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Early Modern Conversions Project

Early Modern Conversions: Religions, Cultures, Cognitive Ecologies is a multi-disciplinary project with sites for research at universities around the world. U-M is one of the funded sites for primary research. A grant from the Social Sciences and Humanities Research Council (SSHRH) of Canada provides the primary funding for the five-year project, including support for graduate student research. McGill University in Montreal is the home of the project, which is directed by Professor Paul Yachnin.

The goal of Early Modern Conversions is to rethink early modern Europe as an “Age of Conversion.” We seek to develop an historical understanding of conversion that will address corporeal, sexual, epistemological, psychological, trans-human, political, and spiritual kinds of transformation. Among the topics we explore are the ways in which early modern Europeans changed their confessional, social, political, gender, and sexual identities; the geo-political reorientation of Europe in light of changing or emerging relations with Islam and the Americas; the rethinking and the translation of Greek and Latin Antiquity; the rethinking and transformations of Christianity, Judaism, and Islam; changes in and changing uses of the built environment, including the growth of cities and nation states; the development of science and technology; and of course, the reimagining of God. We think in terms of ecologies rather than epistemes.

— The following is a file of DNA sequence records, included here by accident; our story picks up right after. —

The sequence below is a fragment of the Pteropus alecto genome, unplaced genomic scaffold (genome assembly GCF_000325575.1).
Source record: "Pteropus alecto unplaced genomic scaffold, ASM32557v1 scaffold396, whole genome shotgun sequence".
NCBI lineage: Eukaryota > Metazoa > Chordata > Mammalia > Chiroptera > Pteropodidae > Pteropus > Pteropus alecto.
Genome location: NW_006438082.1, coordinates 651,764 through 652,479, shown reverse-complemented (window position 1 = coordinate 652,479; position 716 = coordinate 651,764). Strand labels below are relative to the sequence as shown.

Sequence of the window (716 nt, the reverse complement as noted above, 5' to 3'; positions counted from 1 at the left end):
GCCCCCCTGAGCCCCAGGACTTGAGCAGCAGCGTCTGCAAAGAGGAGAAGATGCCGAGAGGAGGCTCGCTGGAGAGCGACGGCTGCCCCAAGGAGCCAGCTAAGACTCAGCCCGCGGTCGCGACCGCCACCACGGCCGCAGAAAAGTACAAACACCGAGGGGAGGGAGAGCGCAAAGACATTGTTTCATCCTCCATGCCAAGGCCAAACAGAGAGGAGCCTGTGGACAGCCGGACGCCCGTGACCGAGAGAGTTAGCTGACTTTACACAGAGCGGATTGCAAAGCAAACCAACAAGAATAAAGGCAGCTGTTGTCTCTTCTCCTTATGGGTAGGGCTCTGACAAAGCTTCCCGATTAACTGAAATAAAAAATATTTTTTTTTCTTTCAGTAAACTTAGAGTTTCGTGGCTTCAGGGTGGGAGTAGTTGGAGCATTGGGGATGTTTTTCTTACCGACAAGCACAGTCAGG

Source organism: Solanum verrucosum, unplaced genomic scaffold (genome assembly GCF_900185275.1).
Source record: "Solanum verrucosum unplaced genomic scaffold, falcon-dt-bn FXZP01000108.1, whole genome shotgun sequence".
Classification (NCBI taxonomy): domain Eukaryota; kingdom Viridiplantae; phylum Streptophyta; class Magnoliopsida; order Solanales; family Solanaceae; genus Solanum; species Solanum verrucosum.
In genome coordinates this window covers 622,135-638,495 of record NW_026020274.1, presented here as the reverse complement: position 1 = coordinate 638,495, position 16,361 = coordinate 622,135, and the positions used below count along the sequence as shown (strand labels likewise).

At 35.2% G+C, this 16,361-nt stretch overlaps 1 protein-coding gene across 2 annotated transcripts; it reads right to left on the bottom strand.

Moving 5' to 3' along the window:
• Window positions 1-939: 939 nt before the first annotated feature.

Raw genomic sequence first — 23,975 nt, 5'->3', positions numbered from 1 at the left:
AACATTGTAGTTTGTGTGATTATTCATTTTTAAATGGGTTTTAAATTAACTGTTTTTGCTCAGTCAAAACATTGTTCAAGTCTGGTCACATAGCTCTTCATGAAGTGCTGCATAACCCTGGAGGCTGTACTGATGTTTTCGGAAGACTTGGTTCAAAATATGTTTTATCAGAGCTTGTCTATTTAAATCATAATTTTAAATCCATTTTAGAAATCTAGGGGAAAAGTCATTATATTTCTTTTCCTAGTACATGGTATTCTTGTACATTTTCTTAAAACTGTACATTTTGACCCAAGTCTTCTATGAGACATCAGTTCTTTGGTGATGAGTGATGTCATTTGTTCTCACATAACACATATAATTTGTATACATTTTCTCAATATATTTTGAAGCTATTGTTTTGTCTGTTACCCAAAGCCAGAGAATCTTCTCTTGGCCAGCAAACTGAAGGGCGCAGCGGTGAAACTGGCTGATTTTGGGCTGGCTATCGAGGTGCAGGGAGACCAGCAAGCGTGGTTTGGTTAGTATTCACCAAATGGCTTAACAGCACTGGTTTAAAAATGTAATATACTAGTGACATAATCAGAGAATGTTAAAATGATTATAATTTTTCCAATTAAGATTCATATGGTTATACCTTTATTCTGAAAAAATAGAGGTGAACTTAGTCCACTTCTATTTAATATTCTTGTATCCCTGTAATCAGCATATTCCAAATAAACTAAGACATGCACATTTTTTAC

Steven Mullaney (English) and Valerie Traub (English and Women's Studies) are co-participants in Conversions. George Hoffmann (French) and Hussein Fancy (History) are collaborating participants.

The Institute for the Humanities serves as a full partner in the program. Its director, Professor Sidonie Smith, serves on the project advisory board. The institute provided funding for on-campus activities, including a “Conversions” graduate student fellowship that was offered in 2014, 2015, and 2016. The institute also hosted two major events in 2016, the Summer Seminar for Younger Scholars (to be conducted by Mullaney and Yachnin) and the annual Early Modern Conversions Symposium.

See the Conversions website at for more information.